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“Bite-Size Bits of Local, National, and Global History”
“Bite-Size Bits of Local, National, and Global History”
Denver in Denver County, Colorado — The American Mountains (Southwest)
 

Denver City Railway Building

1883

 

—Lower Downtown Walking Tour —

 
Denver City Railway Building Marker image. Click for full size.
By Mark Hilton, July 28, 2016
1. Denver City Railway Building Marker
Inscription. Originally built as the stables for the Denver City Railway Company in 1883, this building was the birthplace of Denver's Public Transportation system. Horse drawn trolleys, soon replaced by one of America's most extensive cable car networks, created the first Denver suburbs by allowing people of moderate means to "escape the city" and move to the quiet residential neighborhoods of Capitol Hill, Highlands, and Curtis Park. The first line of the Denver Horse Railroad Company, as it was originally called, ran up Larimer from 6th to 16th Street then out Champa Street to Curtis Park. The Welton Street Line, developed later, was purported to be the world's longest cable car line. In 1892, the building was purchased from the City Railway Company and its facade was changed by Baerreson Bros. Architects. In 1902, Hendrie and Bolthoff Manufacturing Company bought the stables for $100,000 in a sale contested by both Zang and Schlitz Brewers. One of the pioneer manufacturers of mining machinery, the company was founded in Central City, Colorado by Charles Hendrie. Hendrie and Bolthoff claimed to be the world's largest manufacturer of mining equipment while in this edifice. His son, Edward Beard Hendrie, incorporated the Denver Branch of the company in 1878, sold the Central City operation, and took on a partner in Henry Bolthoff, a loyal employee of his father since the age of 12 who could neither read nor write. In 1903, Edward Hendrie bought Baron Walter Von Richthofen's castle in Montclair. Hendrie & Bolthoff manufacturing remained here until
Former Denver City Railway Building image. Click for full size.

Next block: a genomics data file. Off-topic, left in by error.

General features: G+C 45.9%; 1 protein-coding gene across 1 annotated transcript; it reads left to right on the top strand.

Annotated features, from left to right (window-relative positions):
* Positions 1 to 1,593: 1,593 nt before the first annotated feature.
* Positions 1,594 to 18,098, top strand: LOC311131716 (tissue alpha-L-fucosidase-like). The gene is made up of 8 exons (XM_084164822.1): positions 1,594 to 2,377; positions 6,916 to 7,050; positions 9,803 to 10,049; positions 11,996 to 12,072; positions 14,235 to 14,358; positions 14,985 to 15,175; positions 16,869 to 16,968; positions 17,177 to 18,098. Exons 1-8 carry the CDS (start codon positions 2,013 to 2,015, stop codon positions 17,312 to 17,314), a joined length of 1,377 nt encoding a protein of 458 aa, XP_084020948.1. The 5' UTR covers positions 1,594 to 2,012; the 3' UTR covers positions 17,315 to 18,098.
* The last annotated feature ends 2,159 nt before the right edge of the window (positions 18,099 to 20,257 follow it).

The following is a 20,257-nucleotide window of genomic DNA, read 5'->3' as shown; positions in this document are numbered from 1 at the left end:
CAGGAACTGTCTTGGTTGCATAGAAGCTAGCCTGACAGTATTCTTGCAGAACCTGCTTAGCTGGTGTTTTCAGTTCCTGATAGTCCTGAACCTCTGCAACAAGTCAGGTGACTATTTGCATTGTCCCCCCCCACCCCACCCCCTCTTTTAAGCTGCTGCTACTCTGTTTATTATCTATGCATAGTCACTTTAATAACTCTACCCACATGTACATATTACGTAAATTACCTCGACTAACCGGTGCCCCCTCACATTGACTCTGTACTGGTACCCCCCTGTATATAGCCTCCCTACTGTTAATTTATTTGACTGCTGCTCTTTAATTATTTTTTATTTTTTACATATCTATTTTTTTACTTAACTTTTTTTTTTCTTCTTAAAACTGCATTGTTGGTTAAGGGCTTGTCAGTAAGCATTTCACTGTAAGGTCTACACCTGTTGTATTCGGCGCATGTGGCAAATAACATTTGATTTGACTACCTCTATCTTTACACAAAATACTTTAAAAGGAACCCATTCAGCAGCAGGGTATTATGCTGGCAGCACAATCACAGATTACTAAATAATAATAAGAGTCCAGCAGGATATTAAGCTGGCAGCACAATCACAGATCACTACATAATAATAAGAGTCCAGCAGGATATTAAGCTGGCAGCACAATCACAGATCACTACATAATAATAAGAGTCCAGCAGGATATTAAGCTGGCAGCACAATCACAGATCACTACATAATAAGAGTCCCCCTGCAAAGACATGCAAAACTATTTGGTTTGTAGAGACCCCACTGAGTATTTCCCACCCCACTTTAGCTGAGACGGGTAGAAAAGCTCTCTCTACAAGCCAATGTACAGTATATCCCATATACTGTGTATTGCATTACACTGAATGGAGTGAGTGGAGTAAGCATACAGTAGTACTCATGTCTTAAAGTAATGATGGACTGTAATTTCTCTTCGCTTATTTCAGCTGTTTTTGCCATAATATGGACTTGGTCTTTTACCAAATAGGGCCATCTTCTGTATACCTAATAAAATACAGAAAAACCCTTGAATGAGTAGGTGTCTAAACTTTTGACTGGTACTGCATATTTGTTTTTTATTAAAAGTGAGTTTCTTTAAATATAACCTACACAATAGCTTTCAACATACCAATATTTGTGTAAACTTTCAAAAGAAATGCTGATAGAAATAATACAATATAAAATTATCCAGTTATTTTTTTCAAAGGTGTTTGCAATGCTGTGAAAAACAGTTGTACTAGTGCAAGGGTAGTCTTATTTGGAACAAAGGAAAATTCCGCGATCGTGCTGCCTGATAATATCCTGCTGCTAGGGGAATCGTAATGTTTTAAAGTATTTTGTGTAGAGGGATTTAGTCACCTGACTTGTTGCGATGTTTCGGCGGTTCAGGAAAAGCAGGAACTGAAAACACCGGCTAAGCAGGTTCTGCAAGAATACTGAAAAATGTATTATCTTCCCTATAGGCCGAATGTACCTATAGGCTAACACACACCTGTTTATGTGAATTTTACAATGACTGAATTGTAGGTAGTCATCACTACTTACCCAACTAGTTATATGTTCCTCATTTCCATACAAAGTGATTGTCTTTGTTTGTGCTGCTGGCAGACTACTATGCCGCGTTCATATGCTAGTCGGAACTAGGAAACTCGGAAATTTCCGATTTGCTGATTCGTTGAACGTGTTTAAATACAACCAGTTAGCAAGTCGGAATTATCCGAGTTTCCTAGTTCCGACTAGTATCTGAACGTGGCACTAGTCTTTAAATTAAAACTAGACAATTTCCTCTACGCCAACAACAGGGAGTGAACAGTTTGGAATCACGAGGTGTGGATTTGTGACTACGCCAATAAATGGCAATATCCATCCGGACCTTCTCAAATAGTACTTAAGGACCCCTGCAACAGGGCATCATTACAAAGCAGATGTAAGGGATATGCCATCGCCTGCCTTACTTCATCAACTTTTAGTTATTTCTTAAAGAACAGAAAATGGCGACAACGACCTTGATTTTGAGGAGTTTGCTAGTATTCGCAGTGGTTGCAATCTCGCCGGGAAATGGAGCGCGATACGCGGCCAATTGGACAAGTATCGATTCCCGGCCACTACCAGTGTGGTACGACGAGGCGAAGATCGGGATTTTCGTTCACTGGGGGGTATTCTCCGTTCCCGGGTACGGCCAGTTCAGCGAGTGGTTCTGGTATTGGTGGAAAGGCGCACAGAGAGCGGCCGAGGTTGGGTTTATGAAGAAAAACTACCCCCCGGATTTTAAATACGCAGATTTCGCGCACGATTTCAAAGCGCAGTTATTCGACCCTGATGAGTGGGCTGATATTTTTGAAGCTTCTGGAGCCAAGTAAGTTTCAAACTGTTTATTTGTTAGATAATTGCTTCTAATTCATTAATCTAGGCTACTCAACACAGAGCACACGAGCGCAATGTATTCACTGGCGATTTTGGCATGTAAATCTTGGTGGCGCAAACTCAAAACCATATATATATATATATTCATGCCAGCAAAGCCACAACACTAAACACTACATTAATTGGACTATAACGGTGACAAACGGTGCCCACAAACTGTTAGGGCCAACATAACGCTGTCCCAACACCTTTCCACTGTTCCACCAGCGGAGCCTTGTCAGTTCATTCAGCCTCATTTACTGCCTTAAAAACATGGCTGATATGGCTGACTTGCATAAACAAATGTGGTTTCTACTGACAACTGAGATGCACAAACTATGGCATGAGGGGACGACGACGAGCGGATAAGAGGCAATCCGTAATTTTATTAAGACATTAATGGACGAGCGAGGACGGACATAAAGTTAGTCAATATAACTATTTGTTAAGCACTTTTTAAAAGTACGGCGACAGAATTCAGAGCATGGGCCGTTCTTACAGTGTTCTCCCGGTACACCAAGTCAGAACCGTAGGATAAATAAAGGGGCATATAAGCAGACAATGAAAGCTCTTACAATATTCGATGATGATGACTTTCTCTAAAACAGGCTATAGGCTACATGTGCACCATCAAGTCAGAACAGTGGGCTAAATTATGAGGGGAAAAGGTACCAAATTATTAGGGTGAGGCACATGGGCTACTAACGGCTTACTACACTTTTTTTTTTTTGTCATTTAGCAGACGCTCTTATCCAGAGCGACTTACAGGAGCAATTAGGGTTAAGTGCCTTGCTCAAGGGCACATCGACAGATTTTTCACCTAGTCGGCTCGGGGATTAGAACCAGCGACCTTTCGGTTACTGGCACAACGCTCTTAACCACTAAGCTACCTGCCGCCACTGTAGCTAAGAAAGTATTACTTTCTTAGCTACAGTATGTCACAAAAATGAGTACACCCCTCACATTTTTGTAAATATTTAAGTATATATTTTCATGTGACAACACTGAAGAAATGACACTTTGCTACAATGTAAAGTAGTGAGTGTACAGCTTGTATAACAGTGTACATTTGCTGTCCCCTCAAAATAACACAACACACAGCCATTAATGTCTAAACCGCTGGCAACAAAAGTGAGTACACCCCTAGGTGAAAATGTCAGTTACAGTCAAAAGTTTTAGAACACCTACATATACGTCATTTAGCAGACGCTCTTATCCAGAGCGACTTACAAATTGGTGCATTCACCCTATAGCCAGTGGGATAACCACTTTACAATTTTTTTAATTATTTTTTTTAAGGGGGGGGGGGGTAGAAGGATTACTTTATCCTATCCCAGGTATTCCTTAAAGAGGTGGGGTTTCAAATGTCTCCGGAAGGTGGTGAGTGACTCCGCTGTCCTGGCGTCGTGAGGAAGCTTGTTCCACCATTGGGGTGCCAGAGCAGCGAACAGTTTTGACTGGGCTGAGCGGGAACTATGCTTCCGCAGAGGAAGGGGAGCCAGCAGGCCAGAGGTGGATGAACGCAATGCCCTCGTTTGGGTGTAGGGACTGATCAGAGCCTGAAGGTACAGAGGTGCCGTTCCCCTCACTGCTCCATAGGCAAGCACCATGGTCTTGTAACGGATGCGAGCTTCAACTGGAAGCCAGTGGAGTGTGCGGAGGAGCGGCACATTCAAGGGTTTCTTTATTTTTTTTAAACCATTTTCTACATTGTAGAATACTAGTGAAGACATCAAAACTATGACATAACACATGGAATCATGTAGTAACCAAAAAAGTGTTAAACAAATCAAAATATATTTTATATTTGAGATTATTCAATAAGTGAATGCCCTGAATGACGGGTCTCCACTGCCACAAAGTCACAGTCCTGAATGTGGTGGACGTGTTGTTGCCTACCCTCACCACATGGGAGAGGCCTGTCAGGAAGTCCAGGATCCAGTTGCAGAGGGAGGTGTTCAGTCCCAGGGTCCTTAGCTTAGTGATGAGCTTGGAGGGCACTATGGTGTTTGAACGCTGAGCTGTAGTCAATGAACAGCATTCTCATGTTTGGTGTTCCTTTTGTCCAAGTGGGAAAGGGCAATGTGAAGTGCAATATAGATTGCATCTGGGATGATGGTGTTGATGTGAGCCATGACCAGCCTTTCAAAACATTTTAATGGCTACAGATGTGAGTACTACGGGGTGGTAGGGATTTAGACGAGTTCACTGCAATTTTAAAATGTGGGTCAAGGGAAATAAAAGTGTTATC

By Mark Hilton, July 28, 2016
2. Former Denver City Railway Building
Marker is on wall of building, just to left of stop sign.
1971, 22 years before its renovation into residential loft and retail space.
 
Erected by the Lower Downtown Historic District.
 
Location. 39° 45.167′ N, 104° 59.968′ W. Marker is in Denver, Colorado, in Denver County. Marker is at the intersection of 17th Street and Wynkoop Street, on the right when traveling north on 17th Street. Click for map. Marker is at or near this postal address: 1635 17th Street, Denver CO 80202, United States of America.
 
Other nearby markers. At least 8 other markers are within walking distance of this marker. Union Station Area (within shouting distance of this marker); Union Station (within shouting distance of this marker); Oxford Hotel and Annex (within shouting distance of this marker); Edward W. Wynkoop (within shouting distance of this marker); Barteldes, Hartig Building (about 500 feet away, measured in a direct line); 18th St. Atrium / Littleton Creamery Beatrice Cold Storage Warehouse (about 500 feet away); C. S. Morey Mercantile Building (about 600 feet away); Henry Lee Building - 1907 (about 600 feet away). Click for a list of all markers in Denver.
 
Also see . . .  Wikipedia article on the Denver City Railway Building. (Submitted on September 2, 2016, by Mark Hilton of Montgomery, Alabama.)
 
Categories. AnimalsIndustry & CommerceNotable BuildingsRailroads & Streetcars
 
 
Credits. This page originally submitted on , by Mark Hilton of Montgomery, Alabama. This page has been viewed 150 times since then and 12 times this year. Photos:   1, 2. submitted on , by Mark Hilton of Montgomery, Alabama. This page was last revised on September 2, 2016.
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